What other quality does Shinjin awareness contain?

The other prominent quality is the absence of doubt. The elimination of doubt corresponds to the second quality of the initial level of enlightenment common to all Buddhist schools. Shinran Shonin explains:

Truly we know, then, that this is called Shinjin because it is untainted by the hindrance of doubt.

(Teachings II, p. 228)

The doubt that is eliminated in Shinjin awareness is the doubt we have about the truth of the Primal Vow and its meaning.

The word here (=Shinjin awareness) in the passage from the Larger Sutra means that sentient beings, having heard how the Buddha’s Vow arose — its origin and fulfillment — are altogether free of doubt.

(Teachings II, p. 257)

In order for us to eliminate doubt, the Vow in this sacred story must come to hold a personal meaning for each of us. For many people in the tradition, the Vow has signified the true caring that exists in the universe and in their lives. The meaning of the Vow must come alive in ways unique to each of us. The Vow cannot simply remain just a story in a scripture but become true and real in the spiritual search of each person. Shinran Shonin expressed this in one of the most often quoted lines in Jodo-Shinshu:

When I ponder on the compassionate vow of Amida, established through five kalpas (eons) of profound thought, it was for myself Shinran, alone.

(Tannisho, p. 35)

He is certainly not monopolizing the Vow for himself, but is expressing the joy and gratitude of realizing that he himself is a beneficiary of the compassionate Vow.

I find that to eliminate doubt sounds simple but it is actually extremely difficult. Isn’t it also true in your tradition?

Yes, in fact there is a passage in the Larger Sukhavativyuha Sutra that addresses the difficulty in a paradoxical and somewhat humorous manner:

Going [to the Pure Land] is easy, but there is no one there!

Shinran interprets this passage to mean that “people of true and real Shinjin are extremely rare.”64 People without doubt are difficult to find.

This difficulty is due to our human attachment, which prevents us from realizing the truth that is already right under our feet. This difficulty is expressed metaphorically by the drowning sailor’s struggle to swim, which prevents him from discovering that the ocean is already a caring friend and not an enemy. We need not swim to the distant island. Doctrinally, Amida’s Vow contains all the karmic conditions necessary for our enlightenment, and we simply need to entrust ourselves to it.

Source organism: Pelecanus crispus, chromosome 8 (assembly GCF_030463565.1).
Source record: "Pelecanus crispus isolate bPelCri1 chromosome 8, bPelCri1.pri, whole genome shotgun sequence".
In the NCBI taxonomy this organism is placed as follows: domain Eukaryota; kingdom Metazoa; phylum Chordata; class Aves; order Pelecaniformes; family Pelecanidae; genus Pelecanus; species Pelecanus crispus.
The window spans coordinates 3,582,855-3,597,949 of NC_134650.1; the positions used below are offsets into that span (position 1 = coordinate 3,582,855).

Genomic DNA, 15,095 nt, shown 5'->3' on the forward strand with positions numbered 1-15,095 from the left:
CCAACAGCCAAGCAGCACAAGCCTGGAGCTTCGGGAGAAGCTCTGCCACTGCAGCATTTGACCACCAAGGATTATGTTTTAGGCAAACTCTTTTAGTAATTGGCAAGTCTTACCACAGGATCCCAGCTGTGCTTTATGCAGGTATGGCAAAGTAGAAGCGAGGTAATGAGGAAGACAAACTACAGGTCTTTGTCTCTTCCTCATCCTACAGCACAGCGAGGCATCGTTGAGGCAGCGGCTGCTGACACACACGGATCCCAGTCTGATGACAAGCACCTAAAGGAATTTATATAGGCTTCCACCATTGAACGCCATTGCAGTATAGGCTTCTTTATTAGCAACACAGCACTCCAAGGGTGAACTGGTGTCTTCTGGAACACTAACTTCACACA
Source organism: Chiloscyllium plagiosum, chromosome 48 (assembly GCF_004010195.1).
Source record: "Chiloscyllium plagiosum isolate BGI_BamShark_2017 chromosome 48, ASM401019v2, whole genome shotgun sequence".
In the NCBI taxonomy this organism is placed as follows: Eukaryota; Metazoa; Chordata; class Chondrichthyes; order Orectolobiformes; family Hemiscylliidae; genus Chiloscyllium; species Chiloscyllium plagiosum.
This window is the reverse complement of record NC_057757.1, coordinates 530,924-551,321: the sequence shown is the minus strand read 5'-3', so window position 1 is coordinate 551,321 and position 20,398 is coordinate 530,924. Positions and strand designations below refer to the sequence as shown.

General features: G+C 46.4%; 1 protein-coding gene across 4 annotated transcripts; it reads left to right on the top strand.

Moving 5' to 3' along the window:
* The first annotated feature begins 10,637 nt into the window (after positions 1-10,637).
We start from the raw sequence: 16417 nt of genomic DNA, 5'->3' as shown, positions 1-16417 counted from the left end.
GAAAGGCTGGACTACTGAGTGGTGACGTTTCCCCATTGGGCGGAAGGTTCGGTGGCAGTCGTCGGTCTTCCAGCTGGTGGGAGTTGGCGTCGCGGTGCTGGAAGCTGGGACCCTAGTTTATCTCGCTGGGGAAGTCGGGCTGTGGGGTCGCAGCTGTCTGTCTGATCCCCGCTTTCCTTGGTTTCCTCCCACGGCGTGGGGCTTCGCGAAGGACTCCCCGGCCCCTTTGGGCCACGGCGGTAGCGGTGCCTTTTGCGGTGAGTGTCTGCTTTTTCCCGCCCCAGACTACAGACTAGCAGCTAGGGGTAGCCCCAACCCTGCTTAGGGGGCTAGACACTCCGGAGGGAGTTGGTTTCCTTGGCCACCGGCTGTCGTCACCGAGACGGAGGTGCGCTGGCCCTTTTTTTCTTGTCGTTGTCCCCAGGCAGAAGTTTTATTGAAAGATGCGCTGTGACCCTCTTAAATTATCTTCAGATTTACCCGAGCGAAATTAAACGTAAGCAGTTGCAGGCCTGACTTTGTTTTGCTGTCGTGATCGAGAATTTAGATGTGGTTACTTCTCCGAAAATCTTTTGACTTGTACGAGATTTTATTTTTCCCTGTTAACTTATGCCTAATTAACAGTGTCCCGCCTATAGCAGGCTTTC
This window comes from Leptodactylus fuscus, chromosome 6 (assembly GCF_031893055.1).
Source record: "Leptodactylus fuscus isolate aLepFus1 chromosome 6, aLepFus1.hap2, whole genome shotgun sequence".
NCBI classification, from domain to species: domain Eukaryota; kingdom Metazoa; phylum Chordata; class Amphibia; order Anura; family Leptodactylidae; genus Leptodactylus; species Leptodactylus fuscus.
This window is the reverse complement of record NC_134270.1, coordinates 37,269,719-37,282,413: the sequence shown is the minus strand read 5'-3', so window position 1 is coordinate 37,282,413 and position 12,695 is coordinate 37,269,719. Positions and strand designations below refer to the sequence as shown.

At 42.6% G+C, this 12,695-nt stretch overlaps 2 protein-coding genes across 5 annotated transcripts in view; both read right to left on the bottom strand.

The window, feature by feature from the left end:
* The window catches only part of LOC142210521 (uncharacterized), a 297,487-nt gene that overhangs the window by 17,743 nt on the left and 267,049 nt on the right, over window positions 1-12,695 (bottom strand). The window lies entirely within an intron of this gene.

Doubt is, however, already an indication that the person is seeking and making spiritual progress. A person experiences doubts precisely because he has embarked on the path. Doubt is a natural product of reaching for a higher ideal. You should, therefore, be commended if you have doubt! Moreover, it is the struggling with doubt that enables us to fully appreciate the breakthrough, just as the drowning sailor whose “letting go” was so liberating precisely because he had struggled so intensely.

What happens to a person of Shinjin awareness?

Shinran Shonin spoke of ten spiritual benefits in the present life: the benefit of 1) being protected and sustained by unseen powers, 2) being possessed of supreme virtues, 3) our karmic evil being transformed into good, 4) being protected and cared for by all the Buddhas, 5) being praised by all the Buddhas, 6) being constantly protected by the light of the Buddha’s heart, 7) having great joy in our hearts, 8) being aware of Amida’s benevolence and of responding in gratitude to his virtues, 9) constantly practicing great compassion and 10) entering the Stage of the Truly Settled (shojoju).

Which of the ten is the most important?

The Shinshu tradition has emphasized the tenth, the benefit of entering the Stage of the Truly Settled. This stage is also referred to as the Non-retrogressive State as mentioned earlier. This was a coveted level of realization since the Buddhists were extremely fearful of falling back to lower levels of spirituality. In earlier Pure Land Buddhism, the Stage of the Truly Settled was guaranteed after death upon birth in the Pure Land. Shinran, however, broke with the tradition to argue that this level of the truly settled can be achieved in this life.

For all intents and purposes, when the seeker enters the Stage of Truly Settled, the seeker has realized the highest spiritual goal attainable in the present life. Northing more needs to be realized, for she has entered the stage that assures her complete enlightenment immediately upon her physical death. She is none other than the sailor who, in being allowed to place complete trust in the ocean, experienced the supportive assurance of the immense ocean. In the mountain analogy, this is realized when the tired and desperate climber finds that the ski lift was right under her nose; the lift was there all along, but she did not see or appreciate it. She knows for sure that this ski lift will take her to the top where her spiritual needs will be completely fulfilled.